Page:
By CATHY LOGG
EDMONDS — Officials breathed a sigh of relief because no children died when a car ran off the road and struck eight of 15 students waiting at a school bus stop Monday morning.
"Here we have a group of kids standing on the sidewalk waiting for the bus like they’re supposed to, and a car barrels into them," College Place Middle School Principal Andy Rogers said. "That’s pretty scary.
"We were very relieved. There were some serious injuries, but they could have been a lot worse."
All eight students were treated at Stevens Hospital in Edmonds and released. The most seriously injured youth suffered two broken legs. Doctors put temporary casts on his legs, and he now is in a wheelchair, hospital spokeswoman Beth Engel said.
Of the six girls and two boys who were injured, one girl had a broken ankle, another had a severe knee injury, one girl had a minor concussion, and four of the youths were treated for minor injuries, Engel said. All had been released from the hospital by 11:45 a.m., she said.
Witness Michael Moldoveanu, 13, was waiting to cross the street and join his seventh- and eighth-grade schoolmates at the bus stop.
"It was a lot of panicking, people scared, everybody yelling, ‘Oh, my God!’ " he said.
"Right when the car came, someone yelled, ‘Get back, guys! Get back!’ And then the car just jumped the curb and hit them."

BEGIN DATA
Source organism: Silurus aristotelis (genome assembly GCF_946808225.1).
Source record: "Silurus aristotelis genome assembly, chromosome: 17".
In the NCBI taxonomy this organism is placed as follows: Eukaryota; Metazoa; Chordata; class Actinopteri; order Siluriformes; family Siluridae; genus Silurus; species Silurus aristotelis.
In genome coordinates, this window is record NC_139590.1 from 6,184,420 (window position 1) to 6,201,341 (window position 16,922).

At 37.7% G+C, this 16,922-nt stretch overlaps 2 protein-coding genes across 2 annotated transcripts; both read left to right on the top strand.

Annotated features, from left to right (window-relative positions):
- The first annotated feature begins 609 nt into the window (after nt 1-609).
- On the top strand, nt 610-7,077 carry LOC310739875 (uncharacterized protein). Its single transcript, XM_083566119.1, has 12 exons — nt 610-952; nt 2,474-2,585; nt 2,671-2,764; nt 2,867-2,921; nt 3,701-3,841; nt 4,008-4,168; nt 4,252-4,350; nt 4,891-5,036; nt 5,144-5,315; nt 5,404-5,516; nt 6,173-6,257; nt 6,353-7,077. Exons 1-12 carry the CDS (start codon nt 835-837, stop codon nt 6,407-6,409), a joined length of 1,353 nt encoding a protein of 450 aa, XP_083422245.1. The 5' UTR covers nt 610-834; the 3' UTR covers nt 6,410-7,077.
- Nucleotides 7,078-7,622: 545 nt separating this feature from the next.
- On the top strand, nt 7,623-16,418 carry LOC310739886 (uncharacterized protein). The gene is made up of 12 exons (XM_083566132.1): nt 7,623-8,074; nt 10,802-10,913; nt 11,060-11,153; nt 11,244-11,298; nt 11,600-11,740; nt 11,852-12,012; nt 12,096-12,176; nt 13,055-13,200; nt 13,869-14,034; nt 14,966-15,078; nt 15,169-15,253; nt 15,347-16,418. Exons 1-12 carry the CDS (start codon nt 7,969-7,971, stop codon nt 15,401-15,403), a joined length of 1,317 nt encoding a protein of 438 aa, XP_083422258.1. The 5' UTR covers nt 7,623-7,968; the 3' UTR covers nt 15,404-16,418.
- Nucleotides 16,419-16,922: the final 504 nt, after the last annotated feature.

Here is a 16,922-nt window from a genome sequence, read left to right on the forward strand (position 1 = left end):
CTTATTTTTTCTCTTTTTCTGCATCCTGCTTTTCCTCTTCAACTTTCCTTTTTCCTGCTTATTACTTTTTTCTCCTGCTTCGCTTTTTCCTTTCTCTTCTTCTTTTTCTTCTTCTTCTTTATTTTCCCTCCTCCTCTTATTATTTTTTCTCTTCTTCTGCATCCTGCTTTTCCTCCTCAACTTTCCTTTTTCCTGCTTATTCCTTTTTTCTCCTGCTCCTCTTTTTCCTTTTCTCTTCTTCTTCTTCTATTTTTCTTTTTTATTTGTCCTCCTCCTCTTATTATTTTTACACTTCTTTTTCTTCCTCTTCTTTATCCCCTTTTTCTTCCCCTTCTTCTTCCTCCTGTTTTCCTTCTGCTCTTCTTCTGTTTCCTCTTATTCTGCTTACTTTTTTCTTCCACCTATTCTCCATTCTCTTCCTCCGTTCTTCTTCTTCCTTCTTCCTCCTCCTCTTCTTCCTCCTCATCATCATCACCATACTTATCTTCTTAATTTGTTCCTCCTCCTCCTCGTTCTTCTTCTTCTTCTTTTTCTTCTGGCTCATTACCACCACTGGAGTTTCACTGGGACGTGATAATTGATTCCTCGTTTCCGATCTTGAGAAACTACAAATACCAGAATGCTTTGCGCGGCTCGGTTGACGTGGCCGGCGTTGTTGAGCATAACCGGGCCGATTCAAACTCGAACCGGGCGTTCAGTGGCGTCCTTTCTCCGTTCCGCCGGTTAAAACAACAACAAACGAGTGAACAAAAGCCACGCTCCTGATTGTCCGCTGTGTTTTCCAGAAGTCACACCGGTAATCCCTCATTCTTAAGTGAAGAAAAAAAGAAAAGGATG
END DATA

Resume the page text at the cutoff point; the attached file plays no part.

Some students managed to jump out of the car’s path.
The driver got out and seemed to be mad at his white Mustang, Michael said. The car had struck a wall and spun 180 degrees, coming to rest next to the curb, he said.
Michael and fellow student James Bradley ran home to call 911, and the bus driver notified the school, Rogers said. Another student stayed to comfort the injured students, and some neighbors rushed to the scene to help.
The accident occurred about 7:10 a.m. as the students waited on the east side of 76th Avenue West just north of 230th Street Southwest. A car driven by a 16-year-old Edmonds/Woodway High School student was northbound on 76th when he lost control, striking the children, Edmonds Police Sgt. Mark Marsh said.
The teen was on his way to school. Police questioned him and then released him to his parents while the investigation continues, Marsh said. Alcohol was not a factor, he said.
A mile from the scene, Rogers saw the lights of the emergency vehicles.
"It kind of made my heart race. I knew it was serious at that point," he said.
Rogers and a counselor went to the hospital with student records to help identify the victims and notify their parents.
The school provided counselors for those who had witnessed the accident or who were upset because friends had been injured, school spokeswoman Amy Anderson said.
Michael spent the day with his father, he said.
"This really freaked me out because if I’d crossed the street or finished my milk earlier, I could have been one of the people being hit. … Any one of us could have been one of the kids standing there."
Rogers and a school transportation supervisor went to the scene to see if the district could make any changes to prevent similar accidents.
"I didn’t see anything we could change," Rogers said. "A greater message is that during school hours in the morning and afternoon, it’s critical that people drive safely, particularly on a day like today. The roads were wet and slick."
Talk to us
- You can tell us about news and ask us about our journalism by emailing email@example.com or by calling 425-339-3428.
- If you have an opinion you wish to share for publication, send a letter to the editor to firstname.lastname@example.org or by regular mail to The Daily Herald, Letters, P.O. Box 930, Everett, WA 98206.
- More contact information is here.